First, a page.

roughly 25%, and railroads face high fixed costs to maintain theirnetworks in their core carload business. To generate more revenue,the major freight railroads are looking again at intermodal, whichthey had treated like the proverbial red-headed stepchild duringtheir rush to embrace PSR.
Given intermodal’s cost and carbon-footprint benefits, shippersare keen for better prices and reliability. According to the researchers, the railroads have taken notice of this, and say they are working on ways to improve their intermodal networks.
On the other side of the intermodal equation, ocean shippingsaw volumes soar in 2018 in anticipation of U.S. tariffs, but both in2019 and this year the industry has managed to find new sources ofpain. Shippers found they had entered 2019 with excess inventorythat reduced their ocean shipping needs, and ocean carriers werehit with new and expensive environmental regulations.
In the wake of COVID- 19, additional financial strain is likely tocontinue well into the future. “Ship and container imbalances andcapacity uncertainty have driven up spot-market prices and suspended normal contracted rate negotiations as the demand pictureremains clouded,” the researchers explain.
U.S. ports began 2020 by enjoying growing shipment volumesand improving efficiencies, but the pandemic soon left them reeling as they had to deal with dropping volumes, congestion andhundreds of thousands of boxes stranded at terminals.
EXPECT WAREHOUSING GROWTH
Last year, warehouse rents continued rising and vacancy ratesstayed near historic lows. E-commerce continued to drive growth,especially in regard to smaller, high-amenity urban warehousesoperating closer to the customer base, the report notes.
Inventory storage costs grew 6.6% in 2019 because warehousing capacity remained tight, which in fact has been the case formany years, although the pace of construction also increased.“Warehouses delivered the highest square footage completed ina single quarter on record—and the market quickly swallowed itup,” the Kearney researchers report.
In 2020, the researchers expect that disruption of consumersupply chains stemming from the Coronavirus pandemic willdrive a new surge in warehousing demand, especially for tempera-ture-controlled warehouse space as more consumers order foodonline. But that won’t be the only driver.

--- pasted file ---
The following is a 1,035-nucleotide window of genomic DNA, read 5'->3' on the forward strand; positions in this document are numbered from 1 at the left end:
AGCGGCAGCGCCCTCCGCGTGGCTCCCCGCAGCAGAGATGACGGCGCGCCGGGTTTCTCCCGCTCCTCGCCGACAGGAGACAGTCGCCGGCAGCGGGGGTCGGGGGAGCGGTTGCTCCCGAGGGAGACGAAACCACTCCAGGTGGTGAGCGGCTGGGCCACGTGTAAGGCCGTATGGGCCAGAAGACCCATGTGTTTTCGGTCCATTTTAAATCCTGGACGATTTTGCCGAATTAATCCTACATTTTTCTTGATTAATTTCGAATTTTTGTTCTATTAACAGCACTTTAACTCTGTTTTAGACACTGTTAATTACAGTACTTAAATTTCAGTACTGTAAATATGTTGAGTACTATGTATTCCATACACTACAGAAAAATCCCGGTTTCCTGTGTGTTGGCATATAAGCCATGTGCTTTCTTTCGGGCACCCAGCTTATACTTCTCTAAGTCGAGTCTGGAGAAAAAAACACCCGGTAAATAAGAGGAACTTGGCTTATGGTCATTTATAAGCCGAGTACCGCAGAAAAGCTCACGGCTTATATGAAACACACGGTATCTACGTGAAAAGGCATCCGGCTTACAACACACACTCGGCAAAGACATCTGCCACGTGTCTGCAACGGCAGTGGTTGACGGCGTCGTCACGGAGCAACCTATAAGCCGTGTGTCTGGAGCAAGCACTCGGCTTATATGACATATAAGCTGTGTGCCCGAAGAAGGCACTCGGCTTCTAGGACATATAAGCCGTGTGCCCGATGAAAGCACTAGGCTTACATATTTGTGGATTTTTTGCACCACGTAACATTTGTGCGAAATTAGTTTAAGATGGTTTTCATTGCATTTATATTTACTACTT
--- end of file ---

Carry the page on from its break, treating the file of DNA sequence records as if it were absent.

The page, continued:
The researchers estimate that a 5% bump in safety-stock inventory will require about 750 million square feet of additionalindustrial space as companies soften their former lean-inventorystrategies, such as Just-in-Time and Quick Response.
“The rise in stock levels should spur industrial activity, given theexpectation that the warehouse construction pipeline will remainfull and warehouse availability will remain tight,” they predict.
These trends demand greater attention to efficient managementof both private warehouses and companies providing third-partylogistics (3PL) warehouse services, which help customers manageother supply chain needs by providing trucking, freight brokerage,freight forwarding, packaging and materials handling, along withother specialized services.
Technology is also being deployed to boost efficiencies in bothwarehouses and distribution center operations. “Pandemic e-commerce is leading to an expected increase in adoption of warehouseautomation solutions to keep costs and operational complexity incheck even further,” the researchers explain.
Sales of autonomous mobile robots are estimated to double to$27 billion by 2025, they point out. This and other tech solutionsput the industry in a good position to support a vigorous recovery.
The pandemic tested 3PL service providers without warning,confronting them with sudden stops and surges, depending onwhich industries they served, and this is expected to have lastingeffect. Most heavy manufacturing, the automotive industry andimportant segments of basic chemicals came to a stop when factories closed because demand had evaporated.
“The 3PLs and supply chains serving the hospitality and